J.B. Spins

Jazz, film, and improvised culture.

Saturday, March 12, 2011

Iranian Theater Fest: Silken Veils

Opinions of Iran’s Islamic Revolution differed widely within Darya’s family. Her traditional father embraced it, while she and her mother chafed under the new restrictions for women. As a result, her tumultuous Revolutionary-era childhood has profoundly influenced her perception of relationships. The political becomes the personal in Leila Ghaznavi’s Silken Veils (trailer here), a remarkably artful and cohesive fusion of live theater, puppetry, silhouettes, projected animation, and the poetry of Rumi, which runs this weekend as part of the Brick Theater’s Festival of Iranian Theater.

Veils opens like Plaza Suite, with Darya barricading herself in a room after bolting from her own wedding. She never thought she would marry a Persian man and it hardly looks like she is going to do so now, despite their whirlwind romance. Her memories of life in Iran simply will not rest in peace. In flashbacks, we see her father used to be rational and tolerant. Yet, his increasing zealous embrace of Khomeini essentially cleaves their family apart.

In contrast, her mother’s attitudes towards the Shah reflect a more realpolitik sensibility. If not a supporter per se, she certainly appreciates his modernization efforts and their implications for women. As for Darya’s brother, he never really has an opportunity to develop his own opinions. Instead, he becomes one of the twelve year-old “martyrs” the Revolutionary regime used as human mine-sweepers during the Iran-Iraq War.

Though they loom large in Darya’s psyche, we never see her parents personified directly on-stage. Instead, they are represented as either marionettes or evocative backlist shadows. Frankly, it is quite surprising how much emotion Veils conveys through both techniques. In fact, it is downright heavy to watch Ghaznavi make her mother’s marionette weep on-stage.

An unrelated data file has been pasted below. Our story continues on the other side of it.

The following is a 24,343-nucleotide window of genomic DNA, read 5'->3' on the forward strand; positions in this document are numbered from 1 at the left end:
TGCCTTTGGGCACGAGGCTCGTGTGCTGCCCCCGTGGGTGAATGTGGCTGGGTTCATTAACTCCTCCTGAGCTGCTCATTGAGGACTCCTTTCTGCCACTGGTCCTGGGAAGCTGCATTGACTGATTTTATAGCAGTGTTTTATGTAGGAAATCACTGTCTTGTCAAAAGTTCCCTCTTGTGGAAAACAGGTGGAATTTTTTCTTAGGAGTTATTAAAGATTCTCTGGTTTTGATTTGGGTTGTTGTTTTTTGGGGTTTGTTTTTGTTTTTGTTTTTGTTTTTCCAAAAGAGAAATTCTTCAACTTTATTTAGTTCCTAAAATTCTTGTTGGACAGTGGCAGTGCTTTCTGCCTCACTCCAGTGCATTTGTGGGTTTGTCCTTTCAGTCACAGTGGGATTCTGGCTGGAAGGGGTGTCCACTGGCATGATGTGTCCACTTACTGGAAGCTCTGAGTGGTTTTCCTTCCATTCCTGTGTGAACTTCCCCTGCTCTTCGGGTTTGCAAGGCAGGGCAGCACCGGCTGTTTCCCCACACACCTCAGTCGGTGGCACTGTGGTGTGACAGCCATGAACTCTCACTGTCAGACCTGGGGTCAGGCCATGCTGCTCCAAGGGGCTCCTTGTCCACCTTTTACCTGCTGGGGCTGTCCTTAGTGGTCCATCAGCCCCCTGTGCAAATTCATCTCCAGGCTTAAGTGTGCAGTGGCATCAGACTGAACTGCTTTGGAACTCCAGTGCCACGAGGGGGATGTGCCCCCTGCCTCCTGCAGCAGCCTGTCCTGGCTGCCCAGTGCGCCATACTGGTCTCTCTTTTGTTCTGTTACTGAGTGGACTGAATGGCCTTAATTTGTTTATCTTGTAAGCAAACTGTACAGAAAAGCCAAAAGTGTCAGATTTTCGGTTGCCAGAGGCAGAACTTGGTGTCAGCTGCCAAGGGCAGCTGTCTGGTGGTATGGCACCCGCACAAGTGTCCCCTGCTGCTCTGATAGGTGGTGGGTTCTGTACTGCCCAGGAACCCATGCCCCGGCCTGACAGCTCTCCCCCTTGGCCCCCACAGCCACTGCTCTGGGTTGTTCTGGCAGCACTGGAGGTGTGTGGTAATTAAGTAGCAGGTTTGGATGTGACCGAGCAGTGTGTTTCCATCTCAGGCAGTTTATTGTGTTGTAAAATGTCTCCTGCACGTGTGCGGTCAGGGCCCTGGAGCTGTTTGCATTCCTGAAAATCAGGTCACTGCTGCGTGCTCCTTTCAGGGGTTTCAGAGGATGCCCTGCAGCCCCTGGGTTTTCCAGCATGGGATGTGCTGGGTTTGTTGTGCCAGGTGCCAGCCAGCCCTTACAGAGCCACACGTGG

While the audience gets a bit of an impressionistic sense of life under the oppressive Revolutionary government, Veils is more successful giving voice to the tragic Iranian soul. Indeed, the great misfortune of Darya’s story is the extent to which politics and ideology infect the family unit. Of course, that is what totalitarian regimes set out to do.

Ghaznavi is a very talented puppeteer and a fairly compelling protagonist (though it is worth noting the play is not autobiographical). Despite stepping at nearly the last minute, Tim Shelton works well with Ghaznavi in their puppetry sequences and projects the right open-faced innocence as the ill-fated younger brother. Yet, perhaps the greatest surprise is just how expressive Warren St. George II and Cady Zuckerman are as Darya’s parents, relying solely on their voices and shadowy body language.

Veils is quite literate in its use of language, seamlessly integrating Rumi’s verse into its text. Hamed Nikpay & Houman Pourmehdi’s distinctive soundtrack further burnishes a rich production. Sort of a multi-media theater version of Marjane Satrapi’s Persepolis, Veils is one of the clear highlights of the Iranian Theater Fest. Enthusiastically recommended, it runs again today (3/12) and tomorrow afternoon (3/13) at the Brick Theater in Brooklyn.

(Photo: Lily Gottlieb)

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